Youtube as a Source

I am sure that others like me have found Youtube to be a thoroughly remarkable source for so many things to help us through Lockdowns etc.
Yesterday almost accidentally I found that I had given myself an ‘Opera Day’ whilst searching for a song ;
That was ‘Song India’ in the Rimsky Korsakov Opera ‘Sadko’. I had never seen the opera, and was delighted and enthralled to find a full video by the Moscow Opera, which was not only stunning but also carried subtitles (it is sung in Russian). I then followed this up by Puccini’s Il Triticco which I had first seen in Hungary. The aria of Seur Angelica is still a tearjerker.
I am trying to find the Franz Erkel opera Bank Ban, which is another stunner.
My wife is taking Art Classes, and I have also embarked on a Course of Chinese History which is absorbing to say the least.
Three Cheers for Youtube? Are you following any studies or subjects?


There isn’t much you can’t find on YouTube. But it’s easy to get distracted. I once spent an hour watching videos of crazy DIY tree surgeons. A complete waste of time, but I did come away with a clearer understanding of why some communes have banned the use of chain saws! But you can also see serious professional videos demonstrating the correct way to fell a tree. In fact it’s a great resource for finding out how to do, or fix almost anything.
There is also a lot of rubbish. Who needs an out-of-focus video of someone explaining how to fix a computer problem? I need that in writing, so I can print it out and have it beside me as I follow the required steps.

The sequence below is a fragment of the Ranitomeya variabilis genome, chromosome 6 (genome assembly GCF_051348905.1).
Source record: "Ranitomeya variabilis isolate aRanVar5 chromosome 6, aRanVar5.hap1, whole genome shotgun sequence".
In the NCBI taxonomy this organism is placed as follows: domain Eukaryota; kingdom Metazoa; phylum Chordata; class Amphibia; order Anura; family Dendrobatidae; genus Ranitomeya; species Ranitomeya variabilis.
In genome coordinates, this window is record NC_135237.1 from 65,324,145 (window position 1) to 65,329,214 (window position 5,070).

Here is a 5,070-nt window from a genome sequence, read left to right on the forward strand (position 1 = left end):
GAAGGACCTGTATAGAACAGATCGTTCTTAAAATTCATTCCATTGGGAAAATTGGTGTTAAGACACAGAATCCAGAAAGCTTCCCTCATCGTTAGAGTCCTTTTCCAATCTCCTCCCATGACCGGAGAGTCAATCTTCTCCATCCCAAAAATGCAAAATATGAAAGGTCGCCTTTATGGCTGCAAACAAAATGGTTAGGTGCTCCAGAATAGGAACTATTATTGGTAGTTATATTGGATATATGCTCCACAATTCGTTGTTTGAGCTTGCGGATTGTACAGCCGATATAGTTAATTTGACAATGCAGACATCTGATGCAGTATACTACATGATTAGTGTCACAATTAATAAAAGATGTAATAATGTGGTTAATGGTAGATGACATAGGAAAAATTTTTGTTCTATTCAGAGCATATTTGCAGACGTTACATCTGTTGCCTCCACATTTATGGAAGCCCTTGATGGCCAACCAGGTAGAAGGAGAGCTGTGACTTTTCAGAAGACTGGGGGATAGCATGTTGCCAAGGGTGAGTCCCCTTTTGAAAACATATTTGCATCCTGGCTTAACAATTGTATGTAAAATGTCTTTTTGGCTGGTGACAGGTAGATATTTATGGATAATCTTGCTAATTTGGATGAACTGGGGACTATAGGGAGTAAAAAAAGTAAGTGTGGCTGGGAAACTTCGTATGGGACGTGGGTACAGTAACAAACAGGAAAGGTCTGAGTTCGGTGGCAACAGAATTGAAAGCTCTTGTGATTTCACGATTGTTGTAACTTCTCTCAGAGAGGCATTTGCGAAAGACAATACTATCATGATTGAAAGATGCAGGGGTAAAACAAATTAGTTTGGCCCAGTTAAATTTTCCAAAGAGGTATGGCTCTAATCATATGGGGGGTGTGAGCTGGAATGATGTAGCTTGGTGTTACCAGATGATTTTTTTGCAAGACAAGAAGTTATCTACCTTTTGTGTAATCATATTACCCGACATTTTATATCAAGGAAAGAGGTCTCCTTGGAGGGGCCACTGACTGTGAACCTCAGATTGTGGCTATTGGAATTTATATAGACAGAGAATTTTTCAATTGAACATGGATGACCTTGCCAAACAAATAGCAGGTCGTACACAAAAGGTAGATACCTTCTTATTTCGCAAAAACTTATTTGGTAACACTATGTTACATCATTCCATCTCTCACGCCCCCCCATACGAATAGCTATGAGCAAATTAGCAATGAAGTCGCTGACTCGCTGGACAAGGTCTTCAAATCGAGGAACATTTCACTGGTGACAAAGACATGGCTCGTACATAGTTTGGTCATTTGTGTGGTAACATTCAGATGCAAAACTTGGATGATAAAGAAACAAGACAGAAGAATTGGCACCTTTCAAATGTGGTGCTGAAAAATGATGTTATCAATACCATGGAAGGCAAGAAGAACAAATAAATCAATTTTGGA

As Norman says, there is some great music of all kinds and hopefully some people will be inspired to purchase the CD - direct from the artist where possible, please.
I found a lot of help with swimming and I guess the same applies with any sport skill. But the big surprise was the discovery that the US Navy Seals swim side stroke, something that is rarely seen, because it is not a competitive stroke. I was teaching myself that when the lockdown began. Eagerly awaiting the reopening of the piscine!

I’m attempting to learn how to use Adobe Animate but I find videos either too slow or too fast! I’m using a combination of trial and errors (lots)+video tutorial+reading some explanatory text.
PS Crazy French pilots are good to watch when one is bored.

Maybe not quite what you have in mind Norman, but YouTube is my “go-to” for anything DIY. There are just some brilliant videos out there. My latest? How to replace old putty round our ancient windows.